It can be difficult to always hear “be positive…don’t let it get you down.” There’s no denying, the past few months have been difficult for most, if not all of us. Here’s a timely reminder, from member and social worker Arden Teplow, on coping with trying times, whatever form they may take.
One of my favorite cartoons has a funny-looking little man pointing up to the heavens asking, “Why me?” To which the heavens respond, “Why not?” Focusing on “why me” wastes energy and can do psychological harm. Focusing on the reality of your situation, and coping with it, can be productive and effect positive change.
Coping means managing a problem; finding ways to take control of it. You can’t control what life gives you, but you can control how you react and deal with it. Also, the types of people you have in your life, whether they support you or create stress, affect your ability to cope.
Your emotions are valid and need to be expressed and supported, either by others, and especially by yourself. Be your own best friend. Try not to be fearful of what people might think about you if you are not positive all the time. Experiencing all your emotions is psychologically and immunologically healthy. The “Tyranny of Positive Thinking,” which says you are letting people down if you show negative feelings, invalidates what you are feeling and stops you from sharing.
Many people are adjusting to chronic health issues, major life changes, unexpected disasters, and the daily throes of life, all of which test our resiliency. People need an environment that provides the type of understanding that supports one’s needs. Over time, what makes us happy changes, and it is important to assess who one was before, what adjustments one has had to make, and what might bring more fulfillment to one’s life now.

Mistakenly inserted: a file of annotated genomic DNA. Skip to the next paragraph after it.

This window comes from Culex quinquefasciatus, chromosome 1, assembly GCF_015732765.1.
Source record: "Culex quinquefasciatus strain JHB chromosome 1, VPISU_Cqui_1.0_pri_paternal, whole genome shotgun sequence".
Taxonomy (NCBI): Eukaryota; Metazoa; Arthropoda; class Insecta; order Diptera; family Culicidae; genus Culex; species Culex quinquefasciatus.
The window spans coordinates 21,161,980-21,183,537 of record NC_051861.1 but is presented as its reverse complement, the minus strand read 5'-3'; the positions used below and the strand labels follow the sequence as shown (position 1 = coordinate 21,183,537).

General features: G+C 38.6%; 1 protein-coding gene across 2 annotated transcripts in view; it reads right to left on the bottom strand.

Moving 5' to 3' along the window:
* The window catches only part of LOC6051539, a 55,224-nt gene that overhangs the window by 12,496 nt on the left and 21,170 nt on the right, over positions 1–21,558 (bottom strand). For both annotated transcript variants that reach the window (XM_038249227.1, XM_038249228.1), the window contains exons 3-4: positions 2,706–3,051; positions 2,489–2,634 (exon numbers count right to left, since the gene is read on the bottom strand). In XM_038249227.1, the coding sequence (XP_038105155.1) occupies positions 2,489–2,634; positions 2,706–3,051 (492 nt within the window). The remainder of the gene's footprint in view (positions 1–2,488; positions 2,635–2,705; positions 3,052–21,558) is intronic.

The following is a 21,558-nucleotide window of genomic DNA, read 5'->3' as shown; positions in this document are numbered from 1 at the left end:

Some life tips:
- Take one day at a time. Stay focused on what you can accomplish or enjoy today.
- If you’re having a bad day, have it.
- Break problems into small pieces and tackle one at a time.
- Throw out all your “shoulds;” they serve no purpose and make things worse.
- Rely on ways of coping that have worked in the past.
- Don’t feel guilty if you cannot keep a positive attitude.
- Use your support network and reach out.
- Do any form of physical activity. Even gentle activity keeps the mind and body balanced.
- Have a sense of humor – Laugh, Laugh, Laugh
Arden Teplow has a degree in Clinical Social Work and has worked in both the private and public sector. She is currently Care Manager at a home care company, where she advises clients and their families on elder care issues.